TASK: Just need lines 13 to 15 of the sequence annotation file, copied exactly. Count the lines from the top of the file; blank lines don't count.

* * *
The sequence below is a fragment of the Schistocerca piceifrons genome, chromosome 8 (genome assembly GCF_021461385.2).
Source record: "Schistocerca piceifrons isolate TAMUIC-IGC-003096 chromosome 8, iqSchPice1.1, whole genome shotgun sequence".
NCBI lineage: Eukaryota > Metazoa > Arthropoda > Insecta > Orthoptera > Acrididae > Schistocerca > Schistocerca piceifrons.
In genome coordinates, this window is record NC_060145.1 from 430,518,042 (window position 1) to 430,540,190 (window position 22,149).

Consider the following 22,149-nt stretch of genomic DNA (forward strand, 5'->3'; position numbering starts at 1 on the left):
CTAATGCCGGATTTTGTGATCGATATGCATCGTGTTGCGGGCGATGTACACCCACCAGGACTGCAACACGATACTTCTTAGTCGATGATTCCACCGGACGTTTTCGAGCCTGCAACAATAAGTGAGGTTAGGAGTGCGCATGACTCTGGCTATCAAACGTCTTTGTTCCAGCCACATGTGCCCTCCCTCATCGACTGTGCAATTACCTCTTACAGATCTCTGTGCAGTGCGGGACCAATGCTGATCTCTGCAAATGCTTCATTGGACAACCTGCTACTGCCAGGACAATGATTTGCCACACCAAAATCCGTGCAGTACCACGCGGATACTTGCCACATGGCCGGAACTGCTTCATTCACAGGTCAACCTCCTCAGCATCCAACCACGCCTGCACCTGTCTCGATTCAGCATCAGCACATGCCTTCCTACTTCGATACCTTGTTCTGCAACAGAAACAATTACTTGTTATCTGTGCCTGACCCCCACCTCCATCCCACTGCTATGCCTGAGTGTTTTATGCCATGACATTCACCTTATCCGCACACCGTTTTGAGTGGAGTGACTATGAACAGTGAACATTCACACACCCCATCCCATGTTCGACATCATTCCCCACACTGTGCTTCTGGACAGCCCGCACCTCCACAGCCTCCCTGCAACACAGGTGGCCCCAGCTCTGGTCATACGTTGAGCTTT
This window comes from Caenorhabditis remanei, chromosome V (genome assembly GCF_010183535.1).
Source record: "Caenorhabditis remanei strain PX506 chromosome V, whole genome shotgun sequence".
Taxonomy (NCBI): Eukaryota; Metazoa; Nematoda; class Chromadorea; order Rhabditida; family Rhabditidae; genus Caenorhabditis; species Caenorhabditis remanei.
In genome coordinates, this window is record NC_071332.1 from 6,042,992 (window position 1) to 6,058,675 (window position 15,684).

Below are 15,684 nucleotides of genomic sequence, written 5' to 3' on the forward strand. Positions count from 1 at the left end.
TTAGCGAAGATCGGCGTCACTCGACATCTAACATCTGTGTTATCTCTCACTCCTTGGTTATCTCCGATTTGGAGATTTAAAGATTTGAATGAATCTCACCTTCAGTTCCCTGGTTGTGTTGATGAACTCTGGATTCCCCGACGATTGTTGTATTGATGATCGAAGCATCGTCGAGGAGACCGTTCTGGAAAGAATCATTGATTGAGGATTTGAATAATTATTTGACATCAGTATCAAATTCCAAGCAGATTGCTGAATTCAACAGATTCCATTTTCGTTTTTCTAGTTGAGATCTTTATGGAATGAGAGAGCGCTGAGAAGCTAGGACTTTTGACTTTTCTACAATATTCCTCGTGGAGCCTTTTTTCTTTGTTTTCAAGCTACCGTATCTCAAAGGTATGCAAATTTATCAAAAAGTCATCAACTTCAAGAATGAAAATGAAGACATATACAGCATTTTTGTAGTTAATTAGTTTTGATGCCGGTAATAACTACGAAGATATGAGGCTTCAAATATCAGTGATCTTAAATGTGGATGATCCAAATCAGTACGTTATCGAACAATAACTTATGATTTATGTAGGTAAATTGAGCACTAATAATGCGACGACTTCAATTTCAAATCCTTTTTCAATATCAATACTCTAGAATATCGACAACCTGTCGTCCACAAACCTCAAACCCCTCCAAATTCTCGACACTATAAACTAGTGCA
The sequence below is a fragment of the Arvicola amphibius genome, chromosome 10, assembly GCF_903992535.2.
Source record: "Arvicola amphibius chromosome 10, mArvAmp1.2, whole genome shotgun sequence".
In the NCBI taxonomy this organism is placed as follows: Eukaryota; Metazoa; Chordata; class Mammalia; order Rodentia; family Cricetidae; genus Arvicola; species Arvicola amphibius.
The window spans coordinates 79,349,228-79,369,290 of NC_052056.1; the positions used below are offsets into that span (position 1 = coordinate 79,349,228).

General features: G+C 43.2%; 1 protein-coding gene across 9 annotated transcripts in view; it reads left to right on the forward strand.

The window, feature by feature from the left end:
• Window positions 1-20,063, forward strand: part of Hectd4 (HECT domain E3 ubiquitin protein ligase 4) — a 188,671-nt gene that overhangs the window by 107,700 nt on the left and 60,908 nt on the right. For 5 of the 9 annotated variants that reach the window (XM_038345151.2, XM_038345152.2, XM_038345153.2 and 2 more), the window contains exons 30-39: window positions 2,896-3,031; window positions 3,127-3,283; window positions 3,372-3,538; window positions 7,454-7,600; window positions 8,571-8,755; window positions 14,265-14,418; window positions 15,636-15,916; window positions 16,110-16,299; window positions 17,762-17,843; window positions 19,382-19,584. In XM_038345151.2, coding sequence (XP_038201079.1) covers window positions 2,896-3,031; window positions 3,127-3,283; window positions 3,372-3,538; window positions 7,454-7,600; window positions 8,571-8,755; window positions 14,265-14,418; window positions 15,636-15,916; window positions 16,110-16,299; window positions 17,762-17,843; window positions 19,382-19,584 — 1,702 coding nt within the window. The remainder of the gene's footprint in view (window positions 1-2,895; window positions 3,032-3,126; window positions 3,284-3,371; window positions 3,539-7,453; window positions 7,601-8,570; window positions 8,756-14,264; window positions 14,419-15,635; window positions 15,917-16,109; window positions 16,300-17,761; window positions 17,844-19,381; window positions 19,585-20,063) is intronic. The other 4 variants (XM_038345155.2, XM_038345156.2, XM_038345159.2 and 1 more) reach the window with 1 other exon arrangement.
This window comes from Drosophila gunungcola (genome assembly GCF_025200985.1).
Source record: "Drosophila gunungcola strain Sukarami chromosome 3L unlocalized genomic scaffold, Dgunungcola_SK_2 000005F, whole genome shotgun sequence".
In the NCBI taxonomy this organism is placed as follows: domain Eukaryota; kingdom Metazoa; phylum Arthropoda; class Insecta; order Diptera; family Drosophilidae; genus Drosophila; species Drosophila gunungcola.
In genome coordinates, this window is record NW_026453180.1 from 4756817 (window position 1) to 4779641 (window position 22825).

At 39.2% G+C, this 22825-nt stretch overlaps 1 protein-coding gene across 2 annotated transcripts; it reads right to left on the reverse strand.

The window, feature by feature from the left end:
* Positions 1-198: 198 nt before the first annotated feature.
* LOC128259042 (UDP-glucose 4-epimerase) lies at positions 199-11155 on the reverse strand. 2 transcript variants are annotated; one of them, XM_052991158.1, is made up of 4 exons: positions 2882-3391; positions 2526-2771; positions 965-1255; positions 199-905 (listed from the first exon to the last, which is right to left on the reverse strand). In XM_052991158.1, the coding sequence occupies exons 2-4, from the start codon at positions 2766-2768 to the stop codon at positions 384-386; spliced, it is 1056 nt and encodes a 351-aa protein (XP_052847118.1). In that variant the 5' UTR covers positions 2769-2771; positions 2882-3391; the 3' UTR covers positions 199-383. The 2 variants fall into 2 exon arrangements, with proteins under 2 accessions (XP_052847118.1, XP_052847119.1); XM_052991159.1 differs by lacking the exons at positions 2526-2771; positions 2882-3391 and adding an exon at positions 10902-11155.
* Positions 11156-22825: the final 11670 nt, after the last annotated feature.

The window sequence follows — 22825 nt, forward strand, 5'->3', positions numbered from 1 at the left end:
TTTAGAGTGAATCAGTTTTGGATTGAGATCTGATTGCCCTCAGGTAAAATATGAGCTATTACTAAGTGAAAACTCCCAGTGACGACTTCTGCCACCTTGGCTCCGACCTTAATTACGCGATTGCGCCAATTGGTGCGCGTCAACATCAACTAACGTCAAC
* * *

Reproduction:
The sequence below is a fragment of the Arvicola amphibius genome, chromosome 10, assembly GCF_903992535.2.
Source record: "Arvicola amphibius chromosome 10, mArvAmp1.2, whole genome shotgun sequence".
In the NCBI taxonomy this organism is placed as follows: Eukaryota; Metazoa; Chordata; class Mammalia; order Rodentia; family Cricetidae; genus Arvicola; species Arvicola amphibius.